LONDON (Reuters) - Luxury sports car maker Aston Martin is to team up with Daimler’s (DAIGn.DE) high-performance Mercedes-AMG GmbH division to develop a new generation of bespoke V8 engines for the British firm, it said on Thursday.
Under the deal, which is due to be finalized before the end of the year, Daimler (DAIGn.DE) will take a non-voting stake of up to 5 percent in the 100-year-old British firm, which achieved its greatest fame with the 1963 launch of the DB5 sports car featured in early James Bond movies.
The agreement follows completion of the sale three months ago of a 37.5 percent stake in Aston Martin to Italian private equity group Investindustrial for $241 million via a capital increase agreed by the carmaker’s majority owner Investment Dar and Kuwaiti compatriot Adeem Investment Co.
Aston Martin has said the investment by Investindustrial, which outbid Indian tractor maker Mahindra and Mahindra (MAHM.NS) for the stake, would underpin a new product development program worth more than 500 million pounds over the next five years.
The deals will help Aston Martin, the only global luxury carmaker not attached to a larger manufacturer, to better compete with the likes of Volkswagen’s VOWG_P.DE Bentley and Porsche units, as well as UK rival Jaguar Land Rover, which was bought by India’s Tata Motors (TAMO.NS) in 2008 and has since achieved huge sales growth, especially in China.
Under the latest agreement Daimler’s Mercedes-AMG company will supply engines to Aston Martin, which will also receive electronic components from Daimler’s Mercedes-Benz unit, the pair said.
“The opportunity to include content from Mercedes-AMG in our next generation sports cars is, clearly, good news,” Ian Minards, Aston Martin’s product development director, said in a statement. “This points to a very bright future for the company as it starts its second century in business,” he added.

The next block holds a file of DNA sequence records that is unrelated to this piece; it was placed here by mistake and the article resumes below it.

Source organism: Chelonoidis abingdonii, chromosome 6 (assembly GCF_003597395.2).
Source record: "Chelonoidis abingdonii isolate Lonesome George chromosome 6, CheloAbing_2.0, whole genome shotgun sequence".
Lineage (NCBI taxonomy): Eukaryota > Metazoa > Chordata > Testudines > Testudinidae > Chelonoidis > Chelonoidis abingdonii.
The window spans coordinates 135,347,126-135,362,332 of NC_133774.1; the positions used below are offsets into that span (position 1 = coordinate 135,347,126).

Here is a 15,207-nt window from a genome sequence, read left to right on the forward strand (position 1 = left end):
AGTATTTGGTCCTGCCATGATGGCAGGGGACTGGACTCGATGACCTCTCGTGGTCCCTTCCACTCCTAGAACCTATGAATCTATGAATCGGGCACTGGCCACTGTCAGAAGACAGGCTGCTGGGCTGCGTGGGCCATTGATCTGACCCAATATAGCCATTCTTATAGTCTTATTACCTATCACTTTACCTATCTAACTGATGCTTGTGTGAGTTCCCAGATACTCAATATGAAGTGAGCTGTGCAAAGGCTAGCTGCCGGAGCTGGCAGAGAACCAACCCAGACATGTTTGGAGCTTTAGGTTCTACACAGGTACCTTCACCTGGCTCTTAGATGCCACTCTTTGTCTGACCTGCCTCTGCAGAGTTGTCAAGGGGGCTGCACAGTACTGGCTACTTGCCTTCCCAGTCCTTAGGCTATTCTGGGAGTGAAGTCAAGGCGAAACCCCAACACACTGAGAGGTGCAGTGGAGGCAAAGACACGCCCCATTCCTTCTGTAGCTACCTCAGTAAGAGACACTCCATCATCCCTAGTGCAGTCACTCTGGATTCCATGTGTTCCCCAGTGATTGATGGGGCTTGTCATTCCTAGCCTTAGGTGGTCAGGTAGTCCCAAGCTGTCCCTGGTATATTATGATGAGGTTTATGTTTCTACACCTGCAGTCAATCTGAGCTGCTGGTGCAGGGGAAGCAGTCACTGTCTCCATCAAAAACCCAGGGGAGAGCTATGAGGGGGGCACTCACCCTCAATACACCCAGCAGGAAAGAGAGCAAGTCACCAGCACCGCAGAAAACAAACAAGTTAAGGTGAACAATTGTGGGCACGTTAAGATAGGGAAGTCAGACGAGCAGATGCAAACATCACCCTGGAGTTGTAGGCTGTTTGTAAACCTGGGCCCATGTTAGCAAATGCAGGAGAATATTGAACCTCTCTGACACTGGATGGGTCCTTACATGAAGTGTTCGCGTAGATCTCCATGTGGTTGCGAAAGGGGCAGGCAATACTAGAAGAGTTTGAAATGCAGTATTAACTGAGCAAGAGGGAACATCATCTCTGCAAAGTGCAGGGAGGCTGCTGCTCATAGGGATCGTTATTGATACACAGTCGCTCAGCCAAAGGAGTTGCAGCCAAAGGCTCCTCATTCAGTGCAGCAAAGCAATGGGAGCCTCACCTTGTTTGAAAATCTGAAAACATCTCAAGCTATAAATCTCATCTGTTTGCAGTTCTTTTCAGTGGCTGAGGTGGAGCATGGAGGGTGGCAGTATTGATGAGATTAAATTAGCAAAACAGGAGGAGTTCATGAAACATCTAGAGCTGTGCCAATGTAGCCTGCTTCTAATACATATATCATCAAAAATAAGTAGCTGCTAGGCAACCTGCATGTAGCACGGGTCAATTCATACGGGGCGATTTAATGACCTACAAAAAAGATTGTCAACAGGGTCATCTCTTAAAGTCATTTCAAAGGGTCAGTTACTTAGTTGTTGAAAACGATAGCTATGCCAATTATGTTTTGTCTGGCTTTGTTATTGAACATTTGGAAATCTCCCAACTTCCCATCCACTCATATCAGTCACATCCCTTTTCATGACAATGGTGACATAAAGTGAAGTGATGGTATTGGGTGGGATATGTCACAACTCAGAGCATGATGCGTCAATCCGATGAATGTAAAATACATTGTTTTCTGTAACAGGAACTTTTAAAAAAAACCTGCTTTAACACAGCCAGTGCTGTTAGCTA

The Mercedes deal could eventually replace Aston Martin’s current engine supply agreement with Ford (F.N), which owned Aston Martin until 2007. Ford makes V8 and V12 engines for the carmaker at its plant in Cologne, Germany.
Aston Martin declined to comment on British media reports last month that it recently extended the Ford supply deal for another five years.
“This is a great deal for Aston Martin, which needed a bigger partner, and will give it access to new engine technology and save it a fortune on the massive cost of developing powerful and fuel-efficient engines and electronic systems,” said IHS Automotive research director Christoph Stürmer.
Conversely, should Aston Martin’s professional investors ultimately want an exit, Daimler could put itself in pole position to turn its initial shareholding into a strategic controlling stake assuming the partnership proves successful.
“Daimler has many other problems they need to address at the moment. But if they succeed there, then it wouldn’t hurt to have an Aston Martin in your portfolio,” said Stefan Bratzel, the head of Germany’s Centre for Automotive Management.
Mercedes-AMG has three families of engine Aston could choose from -- an in-line four cylinder unit, a V8 and a V12 but Thursday’s announcement specified the agreement was for the development of V8 powertrains, with no mention of whether the company would develop a new generation of V12 engines.
Aston Martin has struggled for growth since the economic downturn in 2008 and reported a 9 percent fall in 2012 profits during which time it sold around 3,800 cars - around 10 percent fewer cars than a year earlier. Ratings agency Moody’s put its non-investment grade B3 rating under review late last year.
Aston sells some 15 percent of its vehicles in Asia but wants to significantly boost its presence in emerging markets.
Aston Martin rival Jaguar Land Rover has spent some $800 million over the last five years on marketing and expanding its dealerships in China, which is now close to becoming JLR’s largest single market.
(Adds dropped words “Under the latest agreement” in paragraph 6)
Additional reporting by Andreas Cremer and Christian Hetzner in Frankfurt; Editing by Greg Mahlich